Termination

Workforce Planning in an Unstable Economy: Legal Issues in Making Redundancies

Change management and downsizing has the potential to present a melting pot of legal issues for employers, and there are many practical traps for organisations to consider in planning and executing redundancies especially in a tough economic environment.

The legal definition of redundancy in Australia can be readily found in the Fair Work Act 2009 (Cth) (“the Act”). In order to give rise to a genuine redundancy and entitlement to severance pay under the Act, the test to be satisfied is whether the employer no longer requires the job done by the employee to be done by anyone, except where this is due to the ordinary and customary turnover of labour. Redundancy is not an excuse for terminating an employee for poor performance.

However, making an employee redundant does not purely involve telling them they are no longer required. Procedurally, an employer has a number of obligations it must fulfil before it can legally end the employment relationship on the basis of redundancy.

The first stage involves careful planning, and employers ought to be aware of employee entitlements such as to notice, accrued statutory leave and other incentive payments which are derived from the National Employment Standards, industrial instruments, workplace agreements, contracts and policies. It is also pertinent to plan for contingencies in redundancy programs such as adverse media, industrial action and other forms of disputes. It is recommended that employers keep well documented records such as minutes of management meetings setting out the reasons for undertaking a restructure, downsizing or financial pressures necessitating redundancies. This will be most useful if the employee commences unfair dismissal proceedings, challenging the validity of the redundancy of their role.

Depending on modern award requirements, the second stage of the process requires employers to notify impacted employees (and representative organisations contemporaneously) about major workforce change, including redundancy as soon as a firm decision has been made. It is vital to ensure that communication is clear and all necessary information regarding the process and timing is given to impacted staff. Even if employees are not covered by an industrial instrument it is good practice to notify and consult with affected employees.

Once notification has taken place, consultation obligations should be discharged. For employees covered by a modern award or enterprise agreement, consultation is required. This includes but is not limited to talking with staff about the likely impact of the change and what mitigation strategies can be adopted to reduce adverse consequences to individuals. Consultation should not be a perfunctory advice about what is happening, rather it is an opportunity provided to impacted employees to influence the “decision-maker” through joint discussion. An employer needs to genuinely take into account any matters raised in consultation by staff. The benefits of proper consultation include a reduction in legal claims post termination, a valid defence to unfair dismissal proceedings, but most importantly it goes a long way to assist those employees who remain with the organisation to be positive and committed.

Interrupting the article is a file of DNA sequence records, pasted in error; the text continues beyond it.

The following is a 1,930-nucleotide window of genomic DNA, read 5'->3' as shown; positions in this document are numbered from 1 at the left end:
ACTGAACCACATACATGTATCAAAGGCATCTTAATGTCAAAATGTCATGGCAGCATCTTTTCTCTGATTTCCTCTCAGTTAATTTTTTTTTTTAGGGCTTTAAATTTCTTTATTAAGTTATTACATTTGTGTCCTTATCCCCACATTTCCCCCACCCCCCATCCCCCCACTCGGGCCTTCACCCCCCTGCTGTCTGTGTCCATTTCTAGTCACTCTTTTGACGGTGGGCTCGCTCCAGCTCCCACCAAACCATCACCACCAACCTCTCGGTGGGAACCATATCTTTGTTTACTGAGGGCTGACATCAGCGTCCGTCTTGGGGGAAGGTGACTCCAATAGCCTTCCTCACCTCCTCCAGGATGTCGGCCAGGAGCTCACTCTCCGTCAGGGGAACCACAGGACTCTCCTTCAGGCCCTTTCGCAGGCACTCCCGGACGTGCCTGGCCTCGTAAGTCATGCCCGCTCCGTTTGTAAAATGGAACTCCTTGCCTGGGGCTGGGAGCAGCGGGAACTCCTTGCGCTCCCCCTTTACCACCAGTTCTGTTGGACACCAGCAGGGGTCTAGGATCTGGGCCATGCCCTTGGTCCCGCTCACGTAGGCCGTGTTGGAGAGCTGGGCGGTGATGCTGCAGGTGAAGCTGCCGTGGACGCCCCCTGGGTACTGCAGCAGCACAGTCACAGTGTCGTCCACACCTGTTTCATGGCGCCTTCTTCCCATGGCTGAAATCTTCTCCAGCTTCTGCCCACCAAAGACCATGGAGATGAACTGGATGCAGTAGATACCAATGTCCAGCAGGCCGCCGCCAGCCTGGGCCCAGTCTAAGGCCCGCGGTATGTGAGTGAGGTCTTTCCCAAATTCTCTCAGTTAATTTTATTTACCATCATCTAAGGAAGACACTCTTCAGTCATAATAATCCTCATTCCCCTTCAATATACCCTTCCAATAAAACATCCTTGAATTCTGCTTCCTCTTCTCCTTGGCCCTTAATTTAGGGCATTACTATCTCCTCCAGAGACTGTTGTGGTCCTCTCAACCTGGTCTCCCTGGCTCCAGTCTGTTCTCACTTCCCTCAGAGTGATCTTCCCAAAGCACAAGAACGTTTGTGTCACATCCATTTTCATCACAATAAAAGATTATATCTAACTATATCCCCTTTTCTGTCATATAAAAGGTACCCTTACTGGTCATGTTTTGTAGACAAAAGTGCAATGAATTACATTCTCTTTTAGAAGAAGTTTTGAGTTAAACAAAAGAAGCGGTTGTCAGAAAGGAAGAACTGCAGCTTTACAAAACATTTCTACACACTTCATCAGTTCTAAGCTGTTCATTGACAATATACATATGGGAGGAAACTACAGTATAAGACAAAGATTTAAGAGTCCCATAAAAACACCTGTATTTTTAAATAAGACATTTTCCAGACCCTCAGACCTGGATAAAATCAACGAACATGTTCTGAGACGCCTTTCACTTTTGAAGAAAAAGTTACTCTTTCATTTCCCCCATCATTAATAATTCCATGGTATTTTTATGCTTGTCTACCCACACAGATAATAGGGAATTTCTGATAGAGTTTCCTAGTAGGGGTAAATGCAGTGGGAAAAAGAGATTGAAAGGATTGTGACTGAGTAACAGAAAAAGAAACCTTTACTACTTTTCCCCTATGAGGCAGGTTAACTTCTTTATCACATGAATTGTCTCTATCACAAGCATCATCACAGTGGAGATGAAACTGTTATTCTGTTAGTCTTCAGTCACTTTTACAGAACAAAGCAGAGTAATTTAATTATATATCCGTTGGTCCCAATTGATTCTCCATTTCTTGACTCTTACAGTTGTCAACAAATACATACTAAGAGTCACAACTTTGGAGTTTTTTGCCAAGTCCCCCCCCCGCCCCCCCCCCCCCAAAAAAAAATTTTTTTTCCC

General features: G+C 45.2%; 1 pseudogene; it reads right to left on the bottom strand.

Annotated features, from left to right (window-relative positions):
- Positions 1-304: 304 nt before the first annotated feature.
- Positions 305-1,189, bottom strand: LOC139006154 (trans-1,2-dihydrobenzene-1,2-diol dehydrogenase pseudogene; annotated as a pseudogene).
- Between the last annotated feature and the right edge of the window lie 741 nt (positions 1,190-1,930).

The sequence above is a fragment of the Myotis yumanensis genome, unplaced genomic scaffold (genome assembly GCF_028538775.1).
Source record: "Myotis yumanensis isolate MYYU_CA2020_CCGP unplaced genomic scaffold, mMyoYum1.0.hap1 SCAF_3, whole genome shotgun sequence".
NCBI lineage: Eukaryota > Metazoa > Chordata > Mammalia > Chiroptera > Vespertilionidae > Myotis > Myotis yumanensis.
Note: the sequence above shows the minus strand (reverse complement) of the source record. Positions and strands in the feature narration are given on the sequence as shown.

The final stage in the redundancy process, which if completed correctly can shield an employer from post-termination claims such as unfair dismissal action, is to consider redeployment opportunities, and where appropriate offer staff positions that may be suitably comparable within the organisation or an associated entity. Many employers determine or otherwise pre-empt whether a role is suitably comparable, and fail to offer the role to affected employees, because the role is a lesser paying position, requiring relocation or retraining, or even constituting a demotion. Where the employer demonstrates that a role is suitably comparable, application can be made to the Fair Work Commission under the Act to reduce an employee’s entitlement to severance pay (including to nil).

Managing legal exposures goes hand-in-hand with any change management program, employers need to prepare themselves for the possibility of opportunistic unfair dismissal claims, adverse actions or discrimination complaints. An important strategy to reduce these risks is to maintain good records of decision-making before and during the redundancy process.
Another contentious area in which recent litigation has proven costly for employers is breach of policy claims in which past employees have found grounds to assert a breach of contract on the basis that the employer failed to carefully and appropriately apply a redundancy policy. In the recent decision of James v Royal Bank of Scotland; McKeith v Royal Bank of Scotland [2015] NSWSC 243, the Court accepted than the employer’s redundancy policy was formed part of Mr James’ employment contract and awarded a senior executive more than $3 million when it found that the bank did not comply with its contractual obligations.

Although that decision is on appeal awaiting further judgment, the case serves as an important reminder in the lead up to mid-year remuneration reviews and salary negotiations that employers should consider their existing contract administration and policy framework to determine whether they offer maximum protection for the business and are consistent with best practice.

This alert is not intended to constitute legal advice. If you have an employment law issue, wish to discuss redundancy or the state of your employment documents, please do not hesitate to contact us for specialist advice or assistance.

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